Why zero-based budgeting will dominate 2023 and beyond
The market downturn is causing greater scrutiny on finances and cost-cutting bolstered by ZBB – but frugality isn’t a bad thing, says Payhawk’s CEO and co-founder Hristo Borisov.
Revenue hides all sins.
That’s the philosophy that has guided the startup world for the past decade. Money was a free resource so fundraising was easy and top line growth was the only focus.
No one was concerned with the minutiae, like unit economics or profitability. But in the face of a shrinking economy, things are changing and everyone’s left to face their sins.
For instance, European venture funding is falling, down 44 year over year from $28bn to $16bn, according to data from Crunchbase. And this is part of a global trend. With less investment, companies are having to work harder than ever to justify their spend and make their money go further.
As a result, there’s been a shift in focus from exponential to sustainable growth, which is where zero-based budgeting (ZBB) can be a real boon.
Of course, it’s not a new concept. ZBB has been around since the 1970s, but fell out of favour when money became an abundant resource. It essentially means the budget for the next budgeting cycle starts at zero, as opposed to being based on levels set by a previous budget and increased by a set percentage. It forces companies to analyse every single cost to ensure it’s necessary and that there’s good ROI.
In 2023 the foundations of ZBB remain the same, but this iteration is enhanced by the fintech solutions available today. Companies require real-time insight into their total spend in order to scrutinise and learn from each outlay. Digitisation and high-tech tools render such information more accessible than it’s ever been.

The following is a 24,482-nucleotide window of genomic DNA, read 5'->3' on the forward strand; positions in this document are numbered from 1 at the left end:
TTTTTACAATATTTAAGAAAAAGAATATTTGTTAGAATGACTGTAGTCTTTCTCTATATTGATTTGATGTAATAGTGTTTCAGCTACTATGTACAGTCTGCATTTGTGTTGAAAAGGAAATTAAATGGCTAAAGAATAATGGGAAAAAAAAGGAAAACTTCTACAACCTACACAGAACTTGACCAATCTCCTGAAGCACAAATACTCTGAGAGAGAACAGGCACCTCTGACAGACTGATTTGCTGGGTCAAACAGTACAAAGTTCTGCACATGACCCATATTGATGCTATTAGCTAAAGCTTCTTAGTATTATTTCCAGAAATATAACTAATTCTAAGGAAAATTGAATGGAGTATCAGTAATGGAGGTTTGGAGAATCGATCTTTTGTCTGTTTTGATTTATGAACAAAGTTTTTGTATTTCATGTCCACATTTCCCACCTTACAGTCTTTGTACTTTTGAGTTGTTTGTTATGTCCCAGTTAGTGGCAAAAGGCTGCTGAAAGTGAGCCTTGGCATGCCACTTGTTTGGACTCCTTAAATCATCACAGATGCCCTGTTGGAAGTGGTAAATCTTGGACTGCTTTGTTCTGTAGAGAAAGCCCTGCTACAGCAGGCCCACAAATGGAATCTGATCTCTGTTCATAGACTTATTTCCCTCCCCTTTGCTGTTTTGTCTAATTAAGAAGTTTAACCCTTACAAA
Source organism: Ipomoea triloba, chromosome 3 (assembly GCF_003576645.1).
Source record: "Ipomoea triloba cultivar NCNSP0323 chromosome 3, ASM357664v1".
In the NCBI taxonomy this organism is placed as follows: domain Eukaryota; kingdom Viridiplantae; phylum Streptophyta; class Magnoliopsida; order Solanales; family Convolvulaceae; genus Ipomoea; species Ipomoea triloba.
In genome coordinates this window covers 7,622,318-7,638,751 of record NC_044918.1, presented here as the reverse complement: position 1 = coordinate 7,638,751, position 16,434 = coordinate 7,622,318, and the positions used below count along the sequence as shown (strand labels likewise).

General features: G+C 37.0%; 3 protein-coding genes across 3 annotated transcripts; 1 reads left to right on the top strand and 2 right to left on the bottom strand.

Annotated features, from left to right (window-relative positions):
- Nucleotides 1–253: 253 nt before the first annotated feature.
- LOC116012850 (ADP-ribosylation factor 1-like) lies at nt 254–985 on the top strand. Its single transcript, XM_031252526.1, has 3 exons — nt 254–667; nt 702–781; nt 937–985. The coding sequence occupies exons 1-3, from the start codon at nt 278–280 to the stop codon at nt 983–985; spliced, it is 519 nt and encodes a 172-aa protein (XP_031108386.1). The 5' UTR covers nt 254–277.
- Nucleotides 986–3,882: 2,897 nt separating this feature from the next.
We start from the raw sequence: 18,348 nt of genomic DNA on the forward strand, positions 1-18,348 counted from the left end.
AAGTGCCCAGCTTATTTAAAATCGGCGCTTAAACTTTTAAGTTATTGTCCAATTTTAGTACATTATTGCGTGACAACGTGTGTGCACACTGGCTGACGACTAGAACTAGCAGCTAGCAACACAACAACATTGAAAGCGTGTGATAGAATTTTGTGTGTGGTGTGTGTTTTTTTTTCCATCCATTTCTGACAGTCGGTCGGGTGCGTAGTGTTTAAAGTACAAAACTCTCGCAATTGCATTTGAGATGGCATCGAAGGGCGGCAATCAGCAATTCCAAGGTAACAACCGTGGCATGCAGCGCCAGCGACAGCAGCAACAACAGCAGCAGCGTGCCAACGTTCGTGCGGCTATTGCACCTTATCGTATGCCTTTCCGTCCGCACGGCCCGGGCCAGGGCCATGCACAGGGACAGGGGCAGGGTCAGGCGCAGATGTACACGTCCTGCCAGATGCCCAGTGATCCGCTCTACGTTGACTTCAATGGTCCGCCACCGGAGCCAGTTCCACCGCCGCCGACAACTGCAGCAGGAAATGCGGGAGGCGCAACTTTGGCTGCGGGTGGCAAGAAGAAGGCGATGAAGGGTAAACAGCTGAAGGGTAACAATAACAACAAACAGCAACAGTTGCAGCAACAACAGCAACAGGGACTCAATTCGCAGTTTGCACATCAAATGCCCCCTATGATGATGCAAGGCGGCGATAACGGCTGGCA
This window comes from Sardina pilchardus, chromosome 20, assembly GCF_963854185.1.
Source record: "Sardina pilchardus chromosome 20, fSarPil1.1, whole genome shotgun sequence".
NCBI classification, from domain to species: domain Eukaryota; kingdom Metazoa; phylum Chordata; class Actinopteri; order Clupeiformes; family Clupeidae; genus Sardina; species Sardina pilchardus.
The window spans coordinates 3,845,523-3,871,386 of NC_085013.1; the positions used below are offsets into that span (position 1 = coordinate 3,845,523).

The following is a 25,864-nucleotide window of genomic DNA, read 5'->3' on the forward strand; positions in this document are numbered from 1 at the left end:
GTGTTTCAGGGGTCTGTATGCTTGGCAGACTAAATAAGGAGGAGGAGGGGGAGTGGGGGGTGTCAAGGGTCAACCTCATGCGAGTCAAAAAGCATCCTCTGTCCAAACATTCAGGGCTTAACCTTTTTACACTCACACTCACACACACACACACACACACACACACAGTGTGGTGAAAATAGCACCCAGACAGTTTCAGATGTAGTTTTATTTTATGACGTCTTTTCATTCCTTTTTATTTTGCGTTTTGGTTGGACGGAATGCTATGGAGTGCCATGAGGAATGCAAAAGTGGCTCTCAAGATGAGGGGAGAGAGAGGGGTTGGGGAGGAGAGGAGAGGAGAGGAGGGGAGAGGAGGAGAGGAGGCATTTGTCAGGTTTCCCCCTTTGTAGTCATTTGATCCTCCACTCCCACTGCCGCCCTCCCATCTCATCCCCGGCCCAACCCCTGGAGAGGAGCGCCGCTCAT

While it may seem like austerity repackaged, ZBB actually offers myriad advantages and opportunities for growth. The obvious benefit is cost optimisation. ZBB forces an in-depth audit of expenditure across every department, meaning any spending deemed unnecessary can be curbed. It also helps prevent financial crime, since it becomes easier to identify unusual activity.
Savings are sizeable. According to Ernst & Young data, those using ZBB can save between 10 and 25 of their SG&A cost base. At Payhawk, we ourselves recently did a detailed cost review with a focus on our software and solution subscriptions in every area of the company, from legal to marketing.
We managed to optimise our spend by roughly 15 and have decided to do this once per quarter rather than once per year.
Secondly, it encourages innovation. With previous budgeting methods, the more you spent in a year, the more you’d get the next, resulting in the dissipation of funds. ZBB incentivises companies to find the best way to spend their money and to think more creatively about how to make it stretch further.
Finally, given that it’s focused on future projections, ZBB allows for more flexibility. Granted, a company using this method will operate with a fixed amount of budget, but since it’s not based on how it was spent previously it allows more freedom to move money around and spend it elsewhere within the business should priorities change.
Admittedly, adopting ZBB will slow down decision-making. Not only because the CFO will be involved in more decisions than previously to ensure everything has a business case, but also because larger, higher-risk projects are likely to be postponed. A downside for those looking to make big moves this year, but ultimately prudent.
In short, companies that don’t enact ZBB are taking a gamble on their budget for this year. It’s unlikely that the market downturn we’re seeing is a short-term circumstance – and even if it is, it’s better to be well-prepared and cautious, then ramp up spending when needed.
Pushing a company to think more rationally about how money is spent, ROI and how to be more efficient in meeting goals is helpful at the best of times. In a world recovering from a pandemic, where inflation is higher than it has been in decades, geo-political tensions are rising, and funding is declining, it’s vital.
While it certainly isn’t enough to protect a company from recession entirely, it’s certainly a stride in the right direction.
The views and opinions expressed are not necessarily those of AltFi.